An authorised employee uses a purchase card to buy some milk and bread for home, with the intention to reimburse the money. What could happen next?
A public authority issues purchase cards to employees who need to regularly purchase small domestic items (food, medicines and essential supplies).
Each person who has a purchase card is required to reconcile the charges on the card via a monthly annotated expense report that includes both the reason for purchase and proof of purchase. This report must be authorised as true and accurate by the employee’s manager.
Three years ago a trusted employee grabbed some milk and bread for home whilst he was in the supermarket purchasing approved supplies. When he got to the checkout he realised he didn’t have any money so he charged the milk and bread, along with the legitimate items, to his government purchase card. His intention was to let his manager know and to reimburse the money; however, this did not occur to him again until after he had completed his reconciliation report and it had been approved.
A week later, whilst in a pharmacy and a department store, he included a few more personal items amongst his shopping and charged them to his purchase card. This became a regular occurrence. As time went on and the employee’s dishonesty remained undetected, his offending became more frequent and more brazen.
Despite approving all reconciled purchase card reports, it wasn’t until his manager was asked to review the purchase card requirements of his team that he noticed this employee had been charging larger and larger sums of money over a three year period. He was regularly exceeding both his individual transaction limit and monthly transaction limit.
An investigation commenced and the fraud was exposed. It is estimated that this employee defrauded the agency of $54,000 over three years.
Under Treasurer’s Instructions 12.7.8 each purchase card holder must sign an “agreement and acknowledgement by cardholder” form that outlines the limits on the use of the card and other appropriate responsibilities. The signed agreement must then be approved by the CE prior to the card being issued.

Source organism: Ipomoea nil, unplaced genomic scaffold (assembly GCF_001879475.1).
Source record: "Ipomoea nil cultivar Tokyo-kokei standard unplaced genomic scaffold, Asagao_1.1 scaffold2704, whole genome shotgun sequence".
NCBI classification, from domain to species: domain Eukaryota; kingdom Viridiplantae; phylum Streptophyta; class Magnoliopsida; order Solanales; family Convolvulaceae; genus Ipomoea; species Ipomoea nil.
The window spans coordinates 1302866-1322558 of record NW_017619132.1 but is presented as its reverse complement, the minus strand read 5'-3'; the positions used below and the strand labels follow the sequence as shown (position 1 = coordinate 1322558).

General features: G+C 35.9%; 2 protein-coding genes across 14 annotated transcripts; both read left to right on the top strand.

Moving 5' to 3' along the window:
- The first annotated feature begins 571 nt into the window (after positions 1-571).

Governance and operational issues
- How could a carton of milk, a loaf of bread and good intentions to declare and repay the expenditure have led to this?
- If the fraudulent transactions increased in value over time, why do you think this was not detected as part of monthly financial reporting and a budget comparison process?
- How is it possible that a purchase card holder can exceed both individual and monthly transaction limits?
- How culpable, if at all, is the manager who approved the fraudulent claims for so long?
- Is it possible that this agency had a systemic lack of controls to allow this fraudulent activity to continue without detection for three years?
- Why is it important to understand exactly how this fraud occurred?
- In terms of controls and governance what might the public authority do to prevent this occurring again?
- Is there anything else the public authority should consider?
- Should this matter be reported to the Office for Public Integrity?